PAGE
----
Tourism operators beware, just because someone has a blog and a digital camera doesn’t mean they’re a journo as one New Zealand tourism operator found out last week.
A Kiwi tourism operator experienced a near right royal shafting from an apparent pseudo journo last week on the Otago Peninsula near Dunedin on the South Island.
A supposed global media company called A+P Media contacted the luxurious Kaimata Retreat on the Otago Peninsula wanting to send one of their publicist/journalists to stay with a view to booking future accommodation for their high end clientelle. The owner, Rachel Duell, Googled A+P Media and naturally got the global news network AP (Associated Press) as the first listing so she offered a one night media rate booking.
The alleged A+P Media contact, Julie Malcolm, informed Rachel on the day of arrival the name of the journalist. This is where it all goes downhill. Rather than Googling again, Rachel took it in good faith that the journalist was legit. After all, she was with Associated Press, right? First mistake.
It wasn’t until someone with said name arrived and allegedly started sprouting forth a load of name dropping waffle that Rachel and her husband Kyle Davidson became suspicious. So they Googled the journo’s name and low and behold discovered that she was wanted by the NZ fashion world who she had pupportedly scammed in the past. She was also the target of websites aimed at revealing her alleged fraudulent behaviour.
Rachel rang Julie Malcolm and surprise surprise, said journalist answered the phone. She quickly made up something about borrowing her boss’ phone and, according to Rachel the alleged lies continued.
Needless to say Rachel and Kyle asked her to pay up and leave. She did, but not before a number of outraged emails were sent from ‘Julie Malcolm’ to Rachel and Kyle. One must keep the fantasy alive after all.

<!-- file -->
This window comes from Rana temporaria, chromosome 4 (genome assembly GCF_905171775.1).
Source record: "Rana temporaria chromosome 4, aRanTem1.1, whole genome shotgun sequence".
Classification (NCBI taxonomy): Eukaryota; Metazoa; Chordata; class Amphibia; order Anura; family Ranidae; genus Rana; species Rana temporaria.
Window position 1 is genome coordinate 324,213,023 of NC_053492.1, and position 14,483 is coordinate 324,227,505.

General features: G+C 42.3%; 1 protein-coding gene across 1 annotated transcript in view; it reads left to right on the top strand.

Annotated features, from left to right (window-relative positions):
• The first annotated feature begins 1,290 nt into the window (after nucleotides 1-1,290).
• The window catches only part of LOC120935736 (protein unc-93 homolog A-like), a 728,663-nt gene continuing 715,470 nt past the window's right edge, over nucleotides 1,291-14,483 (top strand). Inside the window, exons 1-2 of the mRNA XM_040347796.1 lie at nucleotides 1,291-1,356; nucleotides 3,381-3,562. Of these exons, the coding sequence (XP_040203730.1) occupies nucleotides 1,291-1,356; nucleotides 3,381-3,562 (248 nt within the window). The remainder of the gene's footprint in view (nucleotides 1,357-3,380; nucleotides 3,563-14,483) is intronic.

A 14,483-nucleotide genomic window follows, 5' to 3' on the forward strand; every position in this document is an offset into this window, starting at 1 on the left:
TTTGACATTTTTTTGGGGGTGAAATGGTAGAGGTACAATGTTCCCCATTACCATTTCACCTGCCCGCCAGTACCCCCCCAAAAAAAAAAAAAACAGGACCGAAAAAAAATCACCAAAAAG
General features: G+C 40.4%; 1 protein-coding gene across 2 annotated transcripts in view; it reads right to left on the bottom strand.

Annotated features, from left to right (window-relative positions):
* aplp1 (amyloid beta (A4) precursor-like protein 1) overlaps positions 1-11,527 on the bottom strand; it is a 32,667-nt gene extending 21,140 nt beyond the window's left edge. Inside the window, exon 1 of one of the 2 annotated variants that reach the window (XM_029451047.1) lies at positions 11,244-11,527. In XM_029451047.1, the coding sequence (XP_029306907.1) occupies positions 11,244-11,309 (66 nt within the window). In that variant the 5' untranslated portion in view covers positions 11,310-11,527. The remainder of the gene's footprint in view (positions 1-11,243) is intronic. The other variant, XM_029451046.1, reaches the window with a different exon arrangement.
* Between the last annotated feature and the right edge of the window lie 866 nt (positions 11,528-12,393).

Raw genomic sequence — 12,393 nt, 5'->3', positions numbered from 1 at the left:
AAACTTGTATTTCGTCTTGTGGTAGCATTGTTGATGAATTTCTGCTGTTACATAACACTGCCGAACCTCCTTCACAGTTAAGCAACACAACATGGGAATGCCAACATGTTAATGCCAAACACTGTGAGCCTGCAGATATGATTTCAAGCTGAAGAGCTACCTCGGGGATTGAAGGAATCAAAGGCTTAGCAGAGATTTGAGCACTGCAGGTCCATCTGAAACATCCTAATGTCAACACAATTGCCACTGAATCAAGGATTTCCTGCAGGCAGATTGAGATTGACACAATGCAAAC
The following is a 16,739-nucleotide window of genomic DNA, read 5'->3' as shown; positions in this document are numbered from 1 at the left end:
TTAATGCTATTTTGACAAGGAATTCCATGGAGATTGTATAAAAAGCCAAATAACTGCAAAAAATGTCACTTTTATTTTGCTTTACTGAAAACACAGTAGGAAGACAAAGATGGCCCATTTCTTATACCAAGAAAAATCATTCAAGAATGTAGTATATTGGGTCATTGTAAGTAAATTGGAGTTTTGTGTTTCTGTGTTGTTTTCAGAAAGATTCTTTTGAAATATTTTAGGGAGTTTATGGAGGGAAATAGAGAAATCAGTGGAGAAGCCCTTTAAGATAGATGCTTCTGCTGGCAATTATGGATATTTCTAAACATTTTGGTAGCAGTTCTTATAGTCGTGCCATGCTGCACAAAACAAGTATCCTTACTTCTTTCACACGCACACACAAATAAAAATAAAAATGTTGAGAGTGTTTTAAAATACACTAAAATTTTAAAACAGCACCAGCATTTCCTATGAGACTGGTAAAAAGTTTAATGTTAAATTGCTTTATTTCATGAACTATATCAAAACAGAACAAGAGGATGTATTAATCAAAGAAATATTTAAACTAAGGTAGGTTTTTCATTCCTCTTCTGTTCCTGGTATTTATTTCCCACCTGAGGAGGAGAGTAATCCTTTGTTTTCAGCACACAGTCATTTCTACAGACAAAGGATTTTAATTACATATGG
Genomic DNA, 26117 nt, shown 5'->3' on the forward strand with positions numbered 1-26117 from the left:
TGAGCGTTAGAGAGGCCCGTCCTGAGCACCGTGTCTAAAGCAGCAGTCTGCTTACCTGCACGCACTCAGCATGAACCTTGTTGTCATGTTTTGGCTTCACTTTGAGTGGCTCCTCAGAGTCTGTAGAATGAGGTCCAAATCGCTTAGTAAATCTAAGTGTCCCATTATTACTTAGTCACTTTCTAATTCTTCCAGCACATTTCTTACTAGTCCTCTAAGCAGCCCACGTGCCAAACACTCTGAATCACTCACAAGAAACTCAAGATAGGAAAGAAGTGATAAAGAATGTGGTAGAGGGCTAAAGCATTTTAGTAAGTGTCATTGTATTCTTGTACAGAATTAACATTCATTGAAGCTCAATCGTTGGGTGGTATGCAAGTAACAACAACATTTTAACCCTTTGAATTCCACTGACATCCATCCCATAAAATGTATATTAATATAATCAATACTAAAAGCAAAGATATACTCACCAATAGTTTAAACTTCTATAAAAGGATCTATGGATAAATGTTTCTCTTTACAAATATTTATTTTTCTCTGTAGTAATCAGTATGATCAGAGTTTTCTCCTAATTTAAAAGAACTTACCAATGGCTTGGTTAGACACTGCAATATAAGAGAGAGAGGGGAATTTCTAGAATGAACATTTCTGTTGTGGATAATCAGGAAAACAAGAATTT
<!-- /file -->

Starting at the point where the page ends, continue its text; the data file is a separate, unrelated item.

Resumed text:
Of course this is all reported from the tourism operator but the moral of the story is that Google is your friend. There are a lot of scheisters who think travel journalism is one big free holiday. Trust me, it’s not.
When a media contact approaches you if you can’t find their name on Google then don’t even think about granting them the five star penthouse, lift passes for two, case of wine, bag of beauty products or whatever else they’re requesting.
If they claim to be a freelancer with a commission then contact the magazine they’ve been commissioned from and ask the editor if they know them. You could ask the ‘journo’ for a letter of commission but even these are easy to forge. Of course if they have a website with legitimate press clippings, you regularly see their byline or they come recommended from a Tourism Board then there’s no need to play McGyver.
Even if the journalist name comes from an editor who is sending them, Google them. Why? Because you may find out something about the journalist that will help you. Perhaps you’ll see they write a lot about adventure so you can surprise them with a personalised trekking day, or maybe you’ll discover they write for other publications you have been trying to get into.
The more you know about the journalist arriving at your property, the better prepared you are to give them a good time which will hopefully result in positive editorial.
Thankfully Rachel and Kyle are not out of pocket and were savvy enough to call the Police. These guys are not stupid, I know, I’ve stayed at Kaimata as a journalist and found them professional, gracious and warm. But even professionals can have a bad day.
What was even worse is that the journo apparently used a respected Australian travel journalist’s name and claimed to be Facebook friends with him when talking to Rachel. He is a friend of mine on Facebook and I checked, he is not FB friends with the alleged journo. Rachel has since alerted him to the misuse of his name.
Fraudsters make my life as a freelance journalist difficult. I arrived at a New Zealand skiing lodge one year to find a half baked ‘Pro Skier’ at my dinner table telling anyone who would listen how he was shooting for major ski magazines in Australia. I, however, was there with a number of commissions from ski magazines and newspapers in Australia.
I kept schtum and asked him who he was shooting for. He listed three magazines, and I said “so you must know [insert editors name], [insert editors name] and [insert editors name]”. “No man, they must be in advertising dude, never heard of them” he replied through glassy eyes.
That’s when I dropped the clanger “Shame, because they’re the editors and I am writing for them”. I then informed the ski lodge owner they had a fraudster amongst them and that they should cancel the two days of heli skiing he had scammed from them.
The more people that do this the less a tourism operator will trust a journalist. The more tourism operators Google and research the journalists the less scammers will slip through the nets and we’ll all be happy.